Samsung S730

Score

Key Features

  • Review Price: £107.95

Without wishing to sound overly dramatic, choosing a budget camera is a risky business. With high-end cameras costing over £250 there are far fewer problems. Some are better than others, but there are few really bad ones. At the other end of the scale however, cameras costing around £100 or less are a very mixed bunch. There are some genuine bargains, but they are heavily outnumbered by very poor quality cameras, usually from no-name brands, and choosing between the two is something of a nightmare unless you really know what you’re looking at. Even when you do know it can be difficult to tell the difference.


When I opened the box of this Samsung S730, I was initially a bit disappointed. As I mentioned in my review of the Samsung L700

a couple of weeks ago, Samsung’s digital camera range consists of no less than 36 models spread over six different ranges. The S730 is the mid-range model of the 13 camera in the S-series, which rather confusingly includes several models whose designations begin with A or D. It is a low-cost 7.2-megapixel 3x zoom camera powered by two AA batteries, and currently available for around £110. This is a pretty crowded sector of the market, with all of the major manufacturers offering something comparable. In terms of price and specification, its closest matches from the other brands are the Canon PowerShot A550 (£140), Fuji FinePix A800 (£105), HP Photosmart M627 (£160), Kodak EasyShare C653 (£100), Nikon Coolpix L11 (£120), Olympus FE-210 (£95), Panasonic Lumix DMC-LS60 (£95) and the Sony Cyber-shot DSC-S650 (£100)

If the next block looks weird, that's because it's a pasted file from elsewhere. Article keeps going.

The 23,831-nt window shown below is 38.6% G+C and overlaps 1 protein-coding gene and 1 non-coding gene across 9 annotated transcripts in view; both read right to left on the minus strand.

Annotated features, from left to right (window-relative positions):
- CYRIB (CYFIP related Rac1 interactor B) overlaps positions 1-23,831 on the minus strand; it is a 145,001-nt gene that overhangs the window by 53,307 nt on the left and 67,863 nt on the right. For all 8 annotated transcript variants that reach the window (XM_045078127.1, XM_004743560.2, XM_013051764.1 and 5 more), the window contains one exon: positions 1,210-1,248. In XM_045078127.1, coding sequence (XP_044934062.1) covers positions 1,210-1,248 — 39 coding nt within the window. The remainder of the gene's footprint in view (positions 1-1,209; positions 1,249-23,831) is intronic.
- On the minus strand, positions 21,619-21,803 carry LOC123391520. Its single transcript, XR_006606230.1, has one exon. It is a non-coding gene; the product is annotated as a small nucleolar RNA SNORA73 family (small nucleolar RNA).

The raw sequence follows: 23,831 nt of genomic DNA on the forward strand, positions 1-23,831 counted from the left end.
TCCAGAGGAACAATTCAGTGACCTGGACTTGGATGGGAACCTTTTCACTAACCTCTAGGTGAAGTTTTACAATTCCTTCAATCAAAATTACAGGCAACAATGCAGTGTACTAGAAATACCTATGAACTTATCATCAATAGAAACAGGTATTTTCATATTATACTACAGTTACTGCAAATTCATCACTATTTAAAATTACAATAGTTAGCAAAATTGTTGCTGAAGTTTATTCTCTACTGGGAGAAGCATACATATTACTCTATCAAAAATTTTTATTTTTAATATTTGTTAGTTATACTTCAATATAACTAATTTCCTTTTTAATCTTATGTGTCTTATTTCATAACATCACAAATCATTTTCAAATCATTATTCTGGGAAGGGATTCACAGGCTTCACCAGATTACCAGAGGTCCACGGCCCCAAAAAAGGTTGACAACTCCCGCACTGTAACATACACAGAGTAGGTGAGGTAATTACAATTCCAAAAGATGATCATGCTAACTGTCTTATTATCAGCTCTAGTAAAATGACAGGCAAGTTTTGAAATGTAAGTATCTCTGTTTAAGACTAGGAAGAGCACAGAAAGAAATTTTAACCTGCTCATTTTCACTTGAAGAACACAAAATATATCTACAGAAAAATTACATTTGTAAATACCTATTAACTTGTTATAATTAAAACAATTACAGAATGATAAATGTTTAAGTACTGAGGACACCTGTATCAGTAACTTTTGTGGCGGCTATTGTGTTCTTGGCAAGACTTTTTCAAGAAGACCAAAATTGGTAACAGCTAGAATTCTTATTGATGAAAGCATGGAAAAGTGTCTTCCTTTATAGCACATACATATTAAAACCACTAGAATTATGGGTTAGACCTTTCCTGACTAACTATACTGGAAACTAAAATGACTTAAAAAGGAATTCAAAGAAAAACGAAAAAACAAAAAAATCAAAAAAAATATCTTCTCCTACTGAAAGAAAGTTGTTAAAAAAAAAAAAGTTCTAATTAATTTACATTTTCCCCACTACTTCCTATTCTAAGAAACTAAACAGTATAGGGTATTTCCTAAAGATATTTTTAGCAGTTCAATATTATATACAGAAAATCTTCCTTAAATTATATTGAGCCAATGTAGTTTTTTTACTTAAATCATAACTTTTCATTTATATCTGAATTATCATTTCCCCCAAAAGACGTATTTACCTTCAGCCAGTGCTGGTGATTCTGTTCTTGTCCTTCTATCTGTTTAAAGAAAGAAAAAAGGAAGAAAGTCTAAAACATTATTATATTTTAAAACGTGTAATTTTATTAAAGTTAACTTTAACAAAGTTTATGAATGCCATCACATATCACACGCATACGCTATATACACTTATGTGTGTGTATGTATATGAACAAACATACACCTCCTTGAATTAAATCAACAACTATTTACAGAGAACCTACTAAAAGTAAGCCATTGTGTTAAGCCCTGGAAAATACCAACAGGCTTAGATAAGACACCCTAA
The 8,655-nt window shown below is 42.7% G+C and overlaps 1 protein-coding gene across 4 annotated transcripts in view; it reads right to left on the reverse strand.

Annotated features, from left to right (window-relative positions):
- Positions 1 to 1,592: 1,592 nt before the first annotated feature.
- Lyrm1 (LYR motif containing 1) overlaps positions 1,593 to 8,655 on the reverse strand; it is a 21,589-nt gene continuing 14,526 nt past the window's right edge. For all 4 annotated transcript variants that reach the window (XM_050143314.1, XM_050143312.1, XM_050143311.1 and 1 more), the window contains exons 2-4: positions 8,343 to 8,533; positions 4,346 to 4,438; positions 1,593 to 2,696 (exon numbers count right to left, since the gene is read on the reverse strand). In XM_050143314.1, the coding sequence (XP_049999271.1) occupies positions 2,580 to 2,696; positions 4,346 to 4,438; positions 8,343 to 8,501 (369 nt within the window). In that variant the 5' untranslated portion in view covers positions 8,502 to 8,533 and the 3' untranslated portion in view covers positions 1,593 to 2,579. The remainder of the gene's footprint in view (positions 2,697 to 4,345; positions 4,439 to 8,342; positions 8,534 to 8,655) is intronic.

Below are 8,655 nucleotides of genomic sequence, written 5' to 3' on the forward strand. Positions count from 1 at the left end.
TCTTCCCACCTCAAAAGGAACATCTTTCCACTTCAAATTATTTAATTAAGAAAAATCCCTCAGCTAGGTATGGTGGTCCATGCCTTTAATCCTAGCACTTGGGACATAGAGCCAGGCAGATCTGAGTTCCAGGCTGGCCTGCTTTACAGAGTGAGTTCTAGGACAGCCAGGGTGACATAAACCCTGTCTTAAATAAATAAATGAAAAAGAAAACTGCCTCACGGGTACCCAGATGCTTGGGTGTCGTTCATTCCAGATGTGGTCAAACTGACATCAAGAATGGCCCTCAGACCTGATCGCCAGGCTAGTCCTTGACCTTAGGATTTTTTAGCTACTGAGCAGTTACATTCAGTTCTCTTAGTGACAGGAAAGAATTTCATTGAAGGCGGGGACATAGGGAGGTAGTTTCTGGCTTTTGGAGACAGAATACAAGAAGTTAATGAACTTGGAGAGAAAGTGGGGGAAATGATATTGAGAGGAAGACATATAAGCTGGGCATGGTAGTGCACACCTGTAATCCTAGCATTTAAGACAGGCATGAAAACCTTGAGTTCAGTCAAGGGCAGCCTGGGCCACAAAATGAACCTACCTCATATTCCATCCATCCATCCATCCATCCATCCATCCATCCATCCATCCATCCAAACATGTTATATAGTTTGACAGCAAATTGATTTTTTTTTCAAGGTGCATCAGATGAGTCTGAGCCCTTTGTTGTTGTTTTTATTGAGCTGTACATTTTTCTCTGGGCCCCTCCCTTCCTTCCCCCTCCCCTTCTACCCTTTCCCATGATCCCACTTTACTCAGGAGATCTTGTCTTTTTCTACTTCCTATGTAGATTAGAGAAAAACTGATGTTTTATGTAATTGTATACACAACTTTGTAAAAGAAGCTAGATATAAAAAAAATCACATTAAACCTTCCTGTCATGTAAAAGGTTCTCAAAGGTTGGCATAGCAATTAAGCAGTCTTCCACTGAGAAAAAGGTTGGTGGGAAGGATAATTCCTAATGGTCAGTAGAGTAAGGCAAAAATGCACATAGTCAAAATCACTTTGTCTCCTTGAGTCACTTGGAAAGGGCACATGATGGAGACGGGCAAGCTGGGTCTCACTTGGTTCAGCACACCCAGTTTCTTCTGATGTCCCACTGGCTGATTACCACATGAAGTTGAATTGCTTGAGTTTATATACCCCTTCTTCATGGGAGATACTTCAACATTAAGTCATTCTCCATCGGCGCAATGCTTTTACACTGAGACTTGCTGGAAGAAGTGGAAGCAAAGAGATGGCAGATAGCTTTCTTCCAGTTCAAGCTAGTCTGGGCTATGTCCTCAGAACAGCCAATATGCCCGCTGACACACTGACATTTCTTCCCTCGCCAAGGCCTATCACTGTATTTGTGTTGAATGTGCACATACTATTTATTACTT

The design bears a slight family resemblance to Samsung’s excellent NV10, even more so for the black version, but while the NV10 has an all-metal body and cutting edge design, the S730 is all plastic and looks relatively unsophisticated. It’s not a small camera, measuring a chunky 99.8 x 62.8 x 25.7mm, and weighing around 185g with two AA alkaline batteries its no lightweight either, although using lithium batteries would reduce the weight by about 25g. The body design is attractive enough, and is nicely shaped to fit comfortably and securely in the hand, but even a gentle squeeze of the handgrip produces creaks and crackles, and the silver plastic finish marks easily. It may look quite pretty when it’s brand new, but it won’t stay that way for long. The fit of the various controls is quite loose and wobbly, and the card/battery hatch opens at the slightest provocation, allowing the batteries to fall out.

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